I have been meaning to write this post for some time. When Rachel Reeves talked earlier this year about extending the period for qualifying for Contribution Jobseeker’s Allowance, many (mostly genuinely concerned) knees jerked and the Daily Mail went into raptures. Every time this happens, I become more and more convinced that most of those reacting to such proposals know little or nothing about the reality of today’s Social Security system.
To satisfy the first contribution condition the claimant must have paid Class 1 contributions in respect of one (“the base year”) of the last two complete tax years before the beginning of the relevant benefit year and Class 1 contributions must have been paid before the week that the claimant claims JSA and the claimant must have had relevant earnings for the base year on which the Class 1 contributions have been paid or treated as paid of at least 26 times the Lower Earnings Limit for that tax year (see Appendix 1 to this Chapter).
1 JS Act 95, s 2(1)(a), 2(2) & 35(1)
To satisfy the second contribution condition the claimant must have paid Class 1 contributions or been credited with earnings for the last two complete tax years before the beginning of the relevant benefit year and the earnings factor from the earnings on which primary Class 1 contributions have been paid or treated as being paid or credited must be at least 50 times the LEL for each of those last two complete tax years (see Appendix 1 to this Chapter).
1 JS Act 95, s 2(1)(b), 2(3) & 35(1)
For the record, JSA claim years are calendar years not the Relevant Tax Years!
Now, if you are confused at this point, I am not surprised, but, if you want to comment with any credibility on Social Security (and changes therein) this stuff is what you seriously need to get your head around.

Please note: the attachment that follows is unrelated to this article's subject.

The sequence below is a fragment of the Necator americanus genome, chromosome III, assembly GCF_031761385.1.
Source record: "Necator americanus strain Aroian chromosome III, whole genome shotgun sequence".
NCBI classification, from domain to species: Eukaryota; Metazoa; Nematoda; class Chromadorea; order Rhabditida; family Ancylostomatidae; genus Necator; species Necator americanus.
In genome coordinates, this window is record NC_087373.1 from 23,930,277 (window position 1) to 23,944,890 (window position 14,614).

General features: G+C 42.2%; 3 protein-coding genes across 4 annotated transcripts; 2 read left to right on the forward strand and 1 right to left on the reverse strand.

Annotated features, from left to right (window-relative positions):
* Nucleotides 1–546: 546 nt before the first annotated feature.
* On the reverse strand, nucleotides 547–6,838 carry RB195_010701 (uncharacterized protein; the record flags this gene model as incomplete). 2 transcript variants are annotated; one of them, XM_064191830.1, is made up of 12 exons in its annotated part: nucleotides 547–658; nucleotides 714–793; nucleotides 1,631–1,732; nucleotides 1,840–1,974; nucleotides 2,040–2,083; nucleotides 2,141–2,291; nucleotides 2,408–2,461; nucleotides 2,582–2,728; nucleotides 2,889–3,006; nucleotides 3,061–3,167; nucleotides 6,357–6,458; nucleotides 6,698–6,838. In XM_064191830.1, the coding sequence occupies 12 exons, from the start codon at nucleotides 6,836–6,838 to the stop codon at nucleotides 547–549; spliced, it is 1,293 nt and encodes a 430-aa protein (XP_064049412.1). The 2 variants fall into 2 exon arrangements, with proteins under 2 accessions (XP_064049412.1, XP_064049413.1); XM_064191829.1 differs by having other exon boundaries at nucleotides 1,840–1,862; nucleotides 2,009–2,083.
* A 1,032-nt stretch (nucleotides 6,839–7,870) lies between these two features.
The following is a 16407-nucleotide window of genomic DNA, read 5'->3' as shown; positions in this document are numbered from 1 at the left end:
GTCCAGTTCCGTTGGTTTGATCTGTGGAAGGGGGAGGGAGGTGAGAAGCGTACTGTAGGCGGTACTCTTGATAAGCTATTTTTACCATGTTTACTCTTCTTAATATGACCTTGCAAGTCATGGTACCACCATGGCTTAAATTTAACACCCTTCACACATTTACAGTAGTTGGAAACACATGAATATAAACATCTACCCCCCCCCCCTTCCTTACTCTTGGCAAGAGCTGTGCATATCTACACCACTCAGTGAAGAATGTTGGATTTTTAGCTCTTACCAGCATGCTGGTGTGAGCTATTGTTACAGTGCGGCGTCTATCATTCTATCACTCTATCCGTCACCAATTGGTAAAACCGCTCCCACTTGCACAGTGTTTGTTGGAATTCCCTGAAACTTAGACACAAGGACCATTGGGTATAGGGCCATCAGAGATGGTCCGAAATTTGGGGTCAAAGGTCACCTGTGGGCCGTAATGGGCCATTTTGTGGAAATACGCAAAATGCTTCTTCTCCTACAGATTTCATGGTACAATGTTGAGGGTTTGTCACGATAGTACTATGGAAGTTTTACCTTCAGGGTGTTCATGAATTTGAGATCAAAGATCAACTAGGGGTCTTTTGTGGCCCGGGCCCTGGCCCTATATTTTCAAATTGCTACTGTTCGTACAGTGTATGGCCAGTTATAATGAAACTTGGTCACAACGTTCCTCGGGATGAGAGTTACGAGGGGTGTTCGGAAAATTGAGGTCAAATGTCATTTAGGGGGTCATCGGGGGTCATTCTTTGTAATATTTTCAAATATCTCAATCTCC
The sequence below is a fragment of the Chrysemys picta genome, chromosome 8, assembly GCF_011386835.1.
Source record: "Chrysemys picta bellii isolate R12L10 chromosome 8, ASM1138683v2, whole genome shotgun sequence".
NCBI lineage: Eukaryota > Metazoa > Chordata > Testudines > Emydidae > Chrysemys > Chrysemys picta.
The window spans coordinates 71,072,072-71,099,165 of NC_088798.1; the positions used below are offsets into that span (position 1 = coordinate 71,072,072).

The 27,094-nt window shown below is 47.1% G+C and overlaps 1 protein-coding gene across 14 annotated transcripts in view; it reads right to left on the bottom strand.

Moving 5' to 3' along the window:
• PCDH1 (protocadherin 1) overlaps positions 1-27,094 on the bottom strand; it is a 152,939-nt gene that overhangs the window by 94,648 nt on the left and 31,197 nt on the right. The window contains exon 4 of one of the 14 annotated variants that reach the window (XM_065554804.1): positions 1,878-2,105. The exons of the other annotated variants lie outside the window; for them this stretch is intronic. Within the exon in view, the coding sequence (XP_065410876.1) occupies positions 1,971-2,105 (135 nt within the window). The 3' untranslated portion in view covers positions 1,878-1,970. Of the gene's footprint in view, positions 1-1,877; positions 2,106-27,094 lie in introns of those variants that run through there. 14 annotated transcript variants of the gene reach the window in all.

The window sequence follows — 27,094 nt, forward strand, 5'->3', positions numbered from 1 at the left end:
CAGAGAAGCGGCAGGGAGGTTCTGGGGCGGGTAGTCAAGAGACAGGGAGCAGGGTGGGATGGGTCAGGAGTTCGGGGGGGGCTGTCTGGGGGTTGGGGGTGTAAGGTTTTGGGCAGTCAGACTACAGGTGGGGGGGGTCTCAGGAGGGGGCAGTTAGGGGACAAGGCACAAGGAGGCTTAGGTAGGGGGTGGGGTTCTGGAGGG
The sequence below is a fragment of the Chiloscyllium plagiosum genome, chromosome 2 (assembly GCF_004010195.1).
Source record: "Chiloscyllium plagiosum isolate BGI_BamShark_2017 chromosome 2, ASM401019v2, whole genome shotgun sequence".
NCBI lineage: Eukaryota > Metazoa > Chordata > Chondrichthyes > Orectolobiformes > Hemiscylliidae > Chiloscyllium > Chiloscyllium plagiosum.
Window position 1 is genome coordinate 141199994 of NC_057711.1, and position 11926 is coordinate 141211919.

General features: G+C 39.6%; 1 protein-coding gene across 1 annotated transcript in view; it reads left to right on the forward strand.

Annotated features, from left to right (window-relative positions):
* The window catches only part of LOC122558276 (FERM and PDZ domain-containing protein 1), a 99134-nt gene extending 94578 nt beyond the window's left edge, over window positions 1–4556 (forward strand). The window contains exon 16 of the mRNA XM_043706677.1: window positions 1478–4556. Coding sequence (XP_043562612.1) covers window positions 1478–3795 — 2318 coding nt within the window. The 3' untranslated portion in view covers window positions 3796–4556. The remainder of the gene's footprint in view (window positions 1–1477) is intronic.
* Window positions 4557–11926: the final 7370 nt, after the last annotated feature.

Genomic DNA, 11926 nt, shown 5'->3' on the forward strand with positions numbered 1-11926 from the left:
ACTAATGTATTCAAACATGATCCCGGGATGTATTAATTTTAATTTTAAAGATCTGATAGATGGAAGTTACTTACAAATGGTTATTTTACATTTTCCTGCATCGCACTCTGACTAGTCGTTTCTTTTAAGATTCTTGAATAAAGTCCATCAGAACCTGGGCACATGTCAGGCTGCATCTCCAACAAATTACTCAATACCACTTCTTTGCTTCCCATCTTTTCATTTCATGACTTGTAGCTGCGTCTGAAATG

Labour is talking about extending the RTYs from two to five. And therein lies the rub. The number of people who currently meet the first and second conditions is steadily falling. Consequently, very few will be affected by this change and their numbers are dwindling any way. Many who would be affected will claim Income Based JSA instead (as they do now under the current rules).
As for the Daily Mail, well, if anyone is going to lose out from this change then it is their readers who are more than likely to have savings in excess of £16,000 so if they try to claim Income Based JSA they will be nilled out. They may continue to sign on (and be required to seek work etc) in order to receive NI Credits towards their State Pension. I lost track of how many in this group took umbrage at being expected to seek work. They were, after all, not benefiting from signing on. They got a bit testy when I pointed out (at today’s prices) they would either have to purchase Class 3 NI Credits at £13.90 a week, if they were not working or earn more than £153.00 per week (the current Primary Threshold) to obtain the equivalent benefit. Oh and they had to be available and actively seeking work just like everyone else signing on.
If these JSA changes still trouble you, may I ask where you have been all this time? Where were you in 2005 when many, including trades unionists campaigned for a 2% NI start rate as soon as people began earning a wage? The campaigners sought to mitigate the effect of this move by raising the PT to ensure that its effect on low earners was low, if not neutral. Currently, you pay NI on weekly earnings at 12% between the PT and Upper Earnings Limit.